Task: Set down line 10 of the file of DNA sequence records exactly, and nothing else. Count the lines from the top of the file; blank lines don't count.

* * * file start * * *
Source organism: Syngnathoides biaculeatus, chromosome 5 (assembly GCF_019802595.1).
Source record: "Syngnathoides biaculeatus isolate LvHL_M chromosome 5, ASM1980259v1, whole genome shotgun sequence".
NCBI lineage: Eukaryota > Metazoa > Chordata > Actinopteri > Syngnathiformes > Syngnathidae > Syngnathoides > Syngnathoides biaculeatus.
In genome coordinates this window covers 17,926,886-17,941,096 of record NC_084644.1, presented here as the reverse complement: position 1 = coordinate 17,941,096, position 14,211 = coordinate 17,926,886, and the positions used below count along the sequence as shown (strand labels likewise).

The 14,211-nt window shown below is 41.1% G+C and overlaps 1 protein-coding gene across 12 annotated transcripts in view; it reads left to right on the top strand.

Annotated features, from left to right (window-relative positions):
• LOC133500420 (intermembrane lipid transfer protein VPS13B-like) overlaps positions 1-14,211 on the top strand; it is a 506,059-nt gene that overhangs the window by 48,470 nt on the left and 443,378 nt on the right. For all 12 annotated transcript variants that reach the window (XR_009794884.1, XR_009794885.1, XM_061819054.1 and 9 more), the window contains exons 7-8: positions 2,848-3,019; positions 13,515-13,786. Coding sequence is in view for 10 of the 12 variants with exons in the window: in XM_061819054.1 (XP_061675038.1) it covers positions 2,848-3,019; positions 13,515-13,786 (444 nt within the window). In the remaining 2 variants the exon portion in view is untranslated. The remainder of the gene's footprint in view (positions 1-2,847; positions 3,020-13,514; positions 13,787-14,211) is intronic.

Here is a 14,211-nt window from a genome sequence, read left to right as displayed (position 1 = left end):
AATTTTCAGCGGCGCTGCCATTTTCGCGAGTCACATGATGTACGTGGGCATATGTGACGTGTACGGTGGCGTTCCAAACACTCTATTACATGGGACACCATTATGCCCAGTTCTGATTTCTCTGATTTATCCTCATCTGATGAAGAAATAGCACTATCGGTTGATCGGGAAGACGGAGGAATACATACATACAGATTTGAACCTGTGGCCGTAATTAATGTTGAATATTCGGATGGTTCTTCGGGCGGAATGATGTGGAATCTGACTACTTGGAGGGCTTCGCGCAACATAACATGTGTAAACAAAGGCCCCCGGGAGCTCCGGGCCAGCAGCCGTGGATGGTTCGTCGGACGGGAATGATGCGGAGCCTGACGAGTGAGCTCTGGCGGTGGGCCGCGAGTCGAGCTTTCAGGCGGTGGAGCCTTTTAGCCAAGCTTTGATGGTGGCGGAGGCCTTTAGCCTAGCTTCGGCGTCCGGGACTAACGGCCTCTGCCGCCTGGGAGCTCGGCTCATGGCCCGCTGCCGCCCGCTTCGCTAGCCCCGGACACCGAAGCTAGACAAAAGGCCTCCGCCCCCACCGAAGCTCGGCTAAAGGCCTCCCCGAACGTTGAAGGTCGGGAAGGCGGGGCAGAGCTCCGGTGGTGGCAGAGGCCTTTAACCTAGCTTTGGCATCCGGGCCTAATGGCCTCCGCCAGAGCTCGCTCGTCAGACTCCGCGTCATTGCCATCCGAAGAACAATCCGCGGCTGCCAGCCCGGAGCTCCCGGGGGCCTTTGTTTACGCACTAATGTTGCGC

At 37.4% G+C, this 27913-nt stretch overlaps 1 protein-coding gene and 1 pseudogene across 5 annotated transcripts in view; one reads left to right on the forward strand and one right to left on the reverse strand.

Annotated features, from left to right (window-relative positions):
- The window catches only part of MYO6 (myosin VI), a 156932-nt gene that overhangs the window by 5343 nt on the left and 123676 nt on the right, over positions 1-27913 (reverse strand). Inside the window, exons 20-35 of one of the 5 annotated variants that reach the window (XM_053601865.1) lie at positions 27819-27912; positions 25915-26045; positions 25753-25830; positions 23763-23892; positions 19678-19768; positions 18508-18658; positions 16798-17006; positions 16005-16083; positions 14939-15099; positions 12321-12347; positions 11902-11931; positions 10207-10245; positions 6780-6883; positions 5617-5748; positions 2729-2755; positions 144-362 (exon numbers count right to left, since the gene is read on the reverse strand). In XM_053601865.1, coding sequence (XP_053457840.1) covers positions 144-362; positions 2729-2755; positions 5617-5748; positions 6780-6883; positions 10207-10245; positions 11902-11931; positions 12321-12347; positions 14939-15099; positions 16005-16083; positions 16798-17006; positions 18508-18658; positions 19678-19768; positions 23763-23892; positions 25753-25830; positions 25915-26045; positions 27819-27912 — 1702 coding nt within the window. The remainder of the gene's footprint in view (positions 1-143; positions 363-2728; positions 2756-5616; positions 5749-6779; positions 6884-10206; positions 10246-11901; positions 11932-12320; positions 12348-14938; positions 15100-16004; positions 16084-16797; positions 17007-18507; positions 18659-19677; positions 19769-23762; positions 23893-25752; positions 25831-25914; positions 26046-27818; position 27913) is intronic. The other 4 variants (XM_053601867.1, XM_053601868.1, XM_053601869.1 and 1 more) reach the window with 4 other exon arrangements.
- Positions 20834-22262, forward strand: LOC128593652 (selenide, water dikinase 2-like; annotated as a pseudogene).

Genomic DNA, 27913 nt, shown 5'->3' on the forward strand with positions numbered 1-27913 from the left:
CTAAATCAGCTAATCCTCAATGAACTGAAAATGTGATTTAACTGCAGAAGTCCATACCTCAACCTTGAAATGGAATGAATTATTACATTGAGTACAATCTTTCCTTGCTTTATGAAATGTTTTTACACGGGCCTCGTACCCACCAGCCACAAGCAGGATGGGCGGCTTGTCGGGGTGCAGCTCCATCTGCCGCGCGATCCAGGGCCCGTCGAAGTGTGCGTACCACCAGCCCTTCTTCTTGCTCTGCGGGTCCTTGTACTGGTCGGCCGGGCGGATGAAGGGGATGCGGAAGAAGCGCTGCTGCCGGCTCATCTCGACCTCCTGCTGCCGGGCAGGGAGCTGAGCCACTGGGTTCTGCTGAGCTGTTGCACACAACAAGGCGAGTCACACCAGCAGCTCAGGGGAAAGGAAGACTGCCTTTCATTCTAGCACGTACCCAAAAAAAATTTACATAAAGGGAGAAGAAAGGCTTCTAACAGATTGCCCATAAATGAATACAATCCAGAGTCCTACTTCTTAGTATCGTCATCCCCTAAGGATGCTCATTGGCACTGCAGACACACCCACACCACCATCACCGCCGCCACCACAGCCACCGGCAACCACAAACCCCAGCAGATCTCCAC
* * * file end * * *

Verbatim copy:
At 37.4% G+C, this 27913-nt stretch overlaps 1 protein-coding gene and 1 pseudogene across 5 annotated transcripts in view; one reads left to right on the forward strand and one right to left on the reverse strand.